Norway unseats Denmark as world’s happiest country

General view of a small harbour and snow-capped mountains in Bals-Fiord, north of the Arctic Circle, near the village of Mestervik in northern Norway.

By Patricia Reaney

NEW YORK (Reuters) – Norway displaced Denmark as the world’s happiest country in a new report released on Monday that called on nations to build social trust and equality to improve the wellbeing of their citizens.

The Nordic nations are the most content, according to the World Happiness Report 2017 produced by the Sustainable Development Solutions Network (SDSN), a global initiative launched by the United Nations in 2012.

Countries in sub-Saharan Africa, along with Syria and Yemen, are the least happy of the 155 countries ranked in the fifth annual report released at the United Nations.

“Happy countries are the ones that have a healthy balance of prosperity, as conventionally measured, and social capital, meaning a high degree of trust in a society, low inequality and confidence in government,” Jeffrey Sachs, the director of the SDSN and a special advisor to the United Nations Secretary-General, said in an interview.

A girl stands on her hands near Vang, Norway. Svein

A girl stands on her hands near Vang, Norway. Svein Nordrum/NTB Scanpix/via REUTERS

The aim of the report, he added, is to provide another tool for governments, business and civil society to help their countries find a better way to wellbeing.

Denmark, Iceland, Switzerland, Finland, Netherlands, Canada, New Zealand, Australia and Sweden rounded out the top ten countries.

South Sudan, Liberia, Guinea, Togo, Rwanda, Tanzania, Burundi and the Central African Republic were at the bottom.

Germany was ranked 16, followed by the United Kingdom (19) and France (31). The United States dropped one spot to 14.

Sachs said the United States is falling in the ranking due to inequality, distrust and corruption. Economic measures that the administration of President Donald Trump is trying to pursue, he added, will make things worse.

“They are all aimed at increasing inequality – tax cuts at the top, throwing people off the healthcare rolls, cutting Meals on Wheels in order to raise military spending. I think everything that has been proposed goes in the wrong direction,” he explained.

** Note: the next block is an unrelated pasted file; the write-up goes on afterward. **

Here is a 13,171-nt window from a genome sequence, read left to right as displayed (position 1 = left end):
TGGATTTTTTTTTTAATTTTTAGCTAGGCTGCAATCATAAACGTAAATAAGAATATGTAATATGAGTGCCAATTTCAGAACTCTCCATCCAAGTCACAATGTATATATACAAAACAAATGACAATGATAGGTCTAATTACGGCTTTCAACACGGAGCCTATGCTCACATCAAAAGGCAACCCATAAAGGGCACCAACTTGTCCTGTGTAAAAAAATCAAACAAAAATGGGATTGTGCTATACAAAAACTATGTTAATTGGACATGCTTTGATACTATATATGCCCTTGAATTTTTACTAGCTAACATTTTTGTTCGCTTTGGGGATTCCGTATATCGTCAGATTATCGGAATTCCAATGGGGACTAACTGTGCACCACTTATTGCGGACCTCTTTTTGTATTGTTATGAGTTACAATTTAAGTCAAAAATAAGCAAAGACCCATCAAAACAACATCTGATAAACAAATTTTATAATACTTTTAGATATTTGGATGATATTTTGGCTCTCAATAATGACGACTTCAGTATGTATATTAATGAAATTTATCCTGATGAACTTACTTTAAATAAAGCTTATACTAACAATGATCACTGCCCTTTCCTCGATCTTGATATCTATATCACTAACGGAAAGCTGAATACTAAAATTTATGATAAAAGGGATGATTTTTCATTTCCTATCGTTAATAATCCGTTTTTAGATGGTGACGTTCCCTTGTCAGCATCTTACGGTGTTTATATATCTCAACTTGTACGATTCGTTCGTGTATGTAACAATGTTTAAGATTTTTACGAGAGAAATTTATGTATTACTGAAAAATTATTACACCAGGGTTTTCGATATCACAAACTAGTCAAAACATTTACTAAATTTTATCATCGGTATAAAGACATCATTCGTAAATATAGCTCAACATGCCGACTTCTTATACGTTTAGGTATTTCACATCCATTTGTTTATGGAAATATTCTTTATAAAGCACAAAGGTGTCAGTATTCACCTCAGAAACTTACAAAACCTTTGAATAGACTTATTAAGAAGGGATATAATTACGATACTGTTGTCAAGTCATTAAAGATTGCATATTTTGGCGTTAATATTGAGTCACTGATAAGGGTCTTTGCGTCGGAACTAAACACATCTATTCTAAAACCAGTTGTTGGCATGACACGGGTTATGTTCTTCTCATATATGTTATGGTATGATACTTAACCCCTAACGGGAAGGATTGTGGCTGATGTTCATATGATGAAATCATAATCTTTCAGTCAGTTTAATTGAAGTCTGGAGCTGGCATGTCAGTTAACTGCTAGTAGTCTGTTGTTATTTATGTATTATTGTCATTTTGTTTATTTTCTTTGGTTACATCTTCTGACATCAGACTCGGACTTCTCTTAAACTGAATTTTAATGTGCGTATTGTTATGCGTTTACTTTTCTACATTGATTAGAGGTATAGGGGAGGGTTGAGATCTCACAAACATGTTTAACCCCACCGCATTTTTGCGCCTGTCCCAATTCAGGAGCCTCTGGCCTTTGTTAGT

The rankings are based on six factors — per capita gross domestic product, healthy life expectancy, freedom, generosity, social support and absence of corruption in government or business.

“The lowest countries are typically marked by low values in all six variables,” said the report, produced with the support of the Ernesto Illy Foundation.

People stand on the roof of the Opera House, with buildings of The Barcode Project in the background, in Oslo, Norway

People stand on the roof of the Opera House, with buildings of The Barcode Project in the background, in Oslo, Norway August 2013. Svein Nordrum/NTB Scanpix/via REUTERS

Sachs would like nations to follow United Arab Emirates and other countries that have appointed Ministers of Happiness.

“I want governments to measure this, discuss it, analyze it and understand when they have been off on the wrong direction,” he said.

(Reporting by Patricia Reaney; Editing by Alistair Bell)

French foie gras makers worry as bird flu spreads in Europe

Employee holds a duck liver in at a poultry farm in Doazit, Southwestern France,

By Sybille de La Hamaide

PARIS (Reuters) – New outbreaks in Europe of a severe strain of bird flu pose a fresh worry for French foie gras producers, already reeling from lost sales last year when the virus emerged in southwestern France.

The run-up to Christmas coincides with peak demand for the delicacy, France’s favorite festive treat, made from duck or goose liver.

Marie-Pierre Pe from foie gras makers group CIFOG, said on Monday that prices could be 10 percent higher this Christmas after the French government’s decision last year to cull all ducks and geese, and halt output for four months, in a bid to contain the virus.